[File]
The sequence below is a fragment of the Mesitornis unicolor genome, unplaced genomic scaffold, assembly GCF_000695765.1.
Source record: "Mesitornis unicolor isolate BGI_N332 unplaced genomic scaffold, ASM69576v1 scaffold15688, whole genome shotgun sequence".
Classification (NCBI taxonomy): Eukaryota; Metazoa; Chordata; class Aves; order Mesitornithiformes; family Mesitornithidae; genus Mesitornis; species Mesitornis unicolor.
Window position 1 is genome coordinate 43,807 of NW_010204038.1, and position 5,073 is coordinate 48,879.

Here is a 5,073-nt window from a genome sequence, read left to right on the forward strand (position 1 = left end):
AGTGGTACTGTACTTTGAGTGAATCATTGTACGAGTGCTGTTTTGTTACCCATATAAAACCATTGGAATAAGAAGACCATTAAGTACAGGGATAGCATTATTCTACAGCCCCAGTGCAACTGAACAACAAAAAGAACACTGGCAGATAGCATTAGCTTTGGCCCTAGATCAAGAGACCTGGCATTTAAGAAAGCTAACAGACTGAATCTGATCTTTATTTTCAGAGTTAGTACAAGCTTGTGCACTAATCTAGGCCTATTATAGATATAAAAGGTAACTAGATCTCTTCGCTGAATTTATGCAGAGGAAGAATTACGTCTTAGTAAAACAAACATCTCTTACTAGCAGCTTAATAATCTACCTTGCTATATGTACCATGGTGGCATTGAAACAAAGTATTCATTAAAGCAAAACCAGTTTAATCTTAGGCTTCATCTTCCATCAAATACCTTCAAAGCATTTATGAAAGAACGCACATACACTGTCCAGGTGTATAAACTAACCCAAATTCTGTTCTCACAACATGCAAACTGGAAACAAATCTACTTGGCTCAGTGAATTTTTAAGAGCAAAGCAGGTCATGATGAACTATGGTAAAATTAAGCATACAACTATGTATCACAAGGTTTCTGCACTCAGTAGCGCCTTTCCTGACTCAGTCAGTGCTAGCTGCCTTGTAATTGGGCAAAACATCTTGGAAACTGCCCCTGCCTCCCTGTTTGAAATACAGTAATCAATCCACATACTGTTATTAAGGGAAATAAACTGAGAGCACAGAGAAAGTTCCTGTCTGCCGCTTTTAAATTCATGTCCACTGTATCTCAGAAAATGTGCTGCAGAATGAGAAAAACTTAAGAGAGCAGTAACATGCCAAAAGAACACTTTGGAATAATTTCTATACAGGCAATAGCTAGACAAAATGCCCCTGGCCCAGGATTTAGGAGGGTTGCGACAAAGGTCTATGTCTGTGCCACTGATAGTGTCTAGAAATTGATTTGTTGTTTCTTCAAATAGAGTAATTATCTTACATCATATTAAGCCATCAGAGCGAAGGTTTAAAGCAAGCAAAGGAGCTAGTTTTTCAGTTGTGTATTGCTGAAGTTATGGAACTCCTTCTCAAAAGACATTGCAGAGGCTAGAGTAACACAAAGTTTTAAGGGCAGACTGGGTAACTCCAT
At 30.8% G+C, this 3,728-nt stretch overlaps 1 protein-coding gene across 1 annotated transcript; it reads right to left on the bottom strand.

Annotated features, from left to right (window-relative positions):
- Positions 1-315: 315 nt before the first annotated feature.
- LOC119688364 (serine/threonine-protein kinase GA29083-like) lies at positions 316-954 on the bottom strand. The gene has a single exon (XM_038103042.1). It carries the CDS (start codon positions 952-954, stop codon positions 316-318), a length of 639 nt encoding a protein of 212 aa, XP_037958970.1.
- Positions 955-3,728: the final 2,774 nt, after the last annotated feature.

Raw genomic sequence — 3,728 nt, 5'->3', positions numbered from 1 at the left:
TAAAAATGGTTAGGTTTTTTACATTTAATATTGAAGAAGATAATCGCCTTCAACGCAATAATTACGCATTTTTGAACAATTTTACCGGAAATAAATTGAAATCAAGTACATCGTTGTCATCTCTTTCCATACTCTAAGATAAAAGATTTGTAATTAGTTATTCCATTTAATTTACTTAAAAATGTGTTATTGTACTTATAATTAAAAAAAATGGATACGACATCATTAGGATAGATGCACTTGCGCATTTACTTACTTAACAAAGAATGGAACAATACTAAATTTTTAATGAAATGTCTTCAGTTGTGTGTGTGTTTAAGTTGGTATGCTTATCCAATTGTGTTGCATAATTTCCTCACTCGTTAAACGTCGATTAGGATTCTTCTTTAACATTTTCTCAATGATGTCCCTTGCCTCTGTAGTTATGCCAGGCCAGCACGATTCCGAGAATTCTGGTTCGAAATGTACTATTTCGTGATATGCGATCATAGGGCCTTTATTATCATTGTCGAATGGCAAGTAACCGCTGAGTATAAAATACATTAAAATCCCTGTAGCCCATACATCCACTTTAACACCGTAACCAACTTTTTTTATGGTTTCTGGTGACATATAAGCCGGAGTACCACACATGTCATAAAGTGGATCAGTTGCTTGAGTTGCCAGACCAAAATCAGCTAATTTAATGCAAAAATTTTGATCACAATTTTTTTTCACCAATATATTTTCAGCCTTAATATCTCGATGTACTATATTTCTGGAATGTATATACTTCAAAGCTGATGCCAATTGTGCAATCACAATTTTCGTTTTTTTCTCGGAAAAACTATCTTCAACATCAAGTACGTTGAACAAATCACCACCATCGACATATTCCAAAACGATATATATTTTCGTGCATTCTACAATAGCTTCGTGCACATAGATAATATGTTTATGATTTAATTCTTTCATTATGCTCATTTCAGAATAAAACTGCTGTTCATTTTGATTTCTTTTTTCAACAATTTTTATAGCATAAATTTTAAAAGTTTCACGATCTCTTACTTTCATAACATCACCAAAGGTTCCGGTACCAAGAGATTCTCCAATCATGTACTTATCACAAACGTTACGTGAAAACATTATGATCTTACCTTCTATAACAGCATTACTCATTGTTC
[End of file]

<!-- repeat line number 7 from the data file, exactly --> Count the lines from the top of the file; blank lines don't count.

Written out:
At 30.8% G+C, this 3,728-nt stretch overlaps 1 protein-coding gene across 1 annotated transcript; it reads right to left on the bottom strand.